Last week, Google revealed that it will soon begin using ‘page experience’ as a ranking signal in search and that its new set of Core Web Vitals would make up a large part of that signal alongside other important factors such as safe browsing and mobile friendliness.
Google announced its intentions to use the signal even though it won’t be ready until the beginning of next year at the earliest. However, this delay is beneficial for brands, site owners and SEOs, who can now get to grips with Core Web Vitals and what they really mean for content and search engine optimisation in general.
While the signal is not ready to launch, the Core Web Vitals are already an important part of SEO and general website management. When introducing them last month, Google said that they were “essential metrics for a healthy site”, adding that the new quality signals would help to provide better user experiences.
Google covers each of the new vitals in detail on its blog, but as a quick recap, the three metrics or factors are called ‘Largest Contentful Paint’ (LCP), ‘First Input Delay’ (FID) and ‘Cumulate Layout Shift’ (CLS), which are related to loading, interactivity and visual stability, respectively.
Google adds: “Core Web Vitals are a set of real-world, user-centered metrics that quantify key aspects of the user experience. They measure dimensions of web usability such as load time, interactivity, and the stability of content as it loads (so you don’t accidentally tap that button when it shifts under your finger – how annoying!).”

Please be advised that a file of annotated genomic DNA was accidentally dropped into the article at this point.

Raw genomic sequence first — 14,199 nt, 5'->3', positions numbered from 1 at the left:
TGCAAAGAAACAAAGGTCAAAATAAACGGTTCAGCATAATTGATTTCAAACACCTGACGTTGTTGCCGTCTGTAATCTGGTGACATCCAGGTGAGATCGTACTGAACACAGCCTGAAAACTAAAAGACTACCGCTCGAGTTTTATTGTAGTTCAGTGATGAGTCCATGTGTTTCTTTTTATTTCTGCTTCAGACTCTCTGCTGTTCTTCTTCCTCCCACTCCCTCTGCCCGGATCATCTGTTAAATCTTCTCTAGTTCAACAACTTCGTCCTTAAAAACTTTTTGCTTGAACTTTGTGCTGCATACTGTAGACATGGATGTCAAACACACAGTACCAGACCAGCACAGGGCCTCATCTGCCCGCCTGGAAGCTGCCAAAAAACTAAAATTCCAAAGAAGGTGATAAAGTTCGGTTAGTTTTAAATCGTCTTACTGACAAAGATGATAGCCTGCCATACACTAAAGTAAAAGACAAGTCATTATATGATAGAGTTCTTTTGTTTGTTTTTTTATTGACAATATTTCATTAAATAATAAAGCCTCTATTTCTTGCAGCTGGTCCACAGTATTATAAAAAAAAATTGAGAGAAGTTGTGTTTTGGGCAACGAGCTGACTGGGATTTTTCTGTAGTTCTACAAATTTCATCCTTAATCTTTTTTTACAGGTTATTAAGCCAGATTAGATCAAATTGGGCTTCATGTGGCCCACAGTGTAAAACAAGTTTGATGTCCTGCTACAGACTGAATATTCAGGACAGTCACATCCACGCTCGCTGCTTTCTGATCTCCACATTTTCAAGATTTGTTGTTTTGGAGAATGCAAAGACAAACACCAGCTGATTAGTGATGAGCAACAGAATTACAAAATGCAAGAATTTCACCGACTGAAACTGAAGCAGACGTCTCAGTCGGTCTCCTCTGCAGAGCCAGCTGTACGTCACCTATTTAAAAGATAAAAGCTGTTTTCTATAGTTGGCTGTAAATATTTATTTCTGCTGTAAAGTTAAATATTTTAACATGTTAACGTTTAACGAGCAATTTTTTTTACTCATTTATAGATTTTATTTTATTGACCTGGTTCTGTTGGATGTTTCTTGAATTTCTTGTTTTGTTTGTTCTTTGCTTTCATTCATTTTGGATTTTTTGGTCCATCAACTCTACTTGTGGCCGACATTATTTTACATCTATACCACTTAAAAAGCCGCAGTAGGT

Fortunately, you don’t have to wait to start keeping tabs on these all-important vitals. You can do it right now. Google has already updated a range of its existing tools with new measurement capabilities:
- Search Console
Google added a specific report for Core Web Vitals in Search Console last month. The new report, which replaces the outgoing Speed report, will show data for URL performance, which can be filtered by things such as metric type and status.
The Overview tab is very handy here as it allows you to toggle between the three basic indicators for each of the vitals: ‘good’, ‘needs improvement’ and ‘poor’. Clicking on the Open Report button will throw up numbers for both mobile and device. Overall, Search Console should be your first port of call for tracking.
- PageSpeed Insights
PageSpeed Insights has been updated to measure Core Web Vitals. Users can navigate to the field and lab sections of the report to access the data. A useful blue ribbon icon helps to identify the vitals quickly with this tool.
Lighthouse, an automated tool for monitoring webpage performance, offers diagnostic information based on the LCP and CLS metrics. A third metric, Total Blocking Time (TBT), which is closely aligned to FID, also offers useful information. Lighthouse offers a range of audits and an overall performance score.
- Chrome UX Report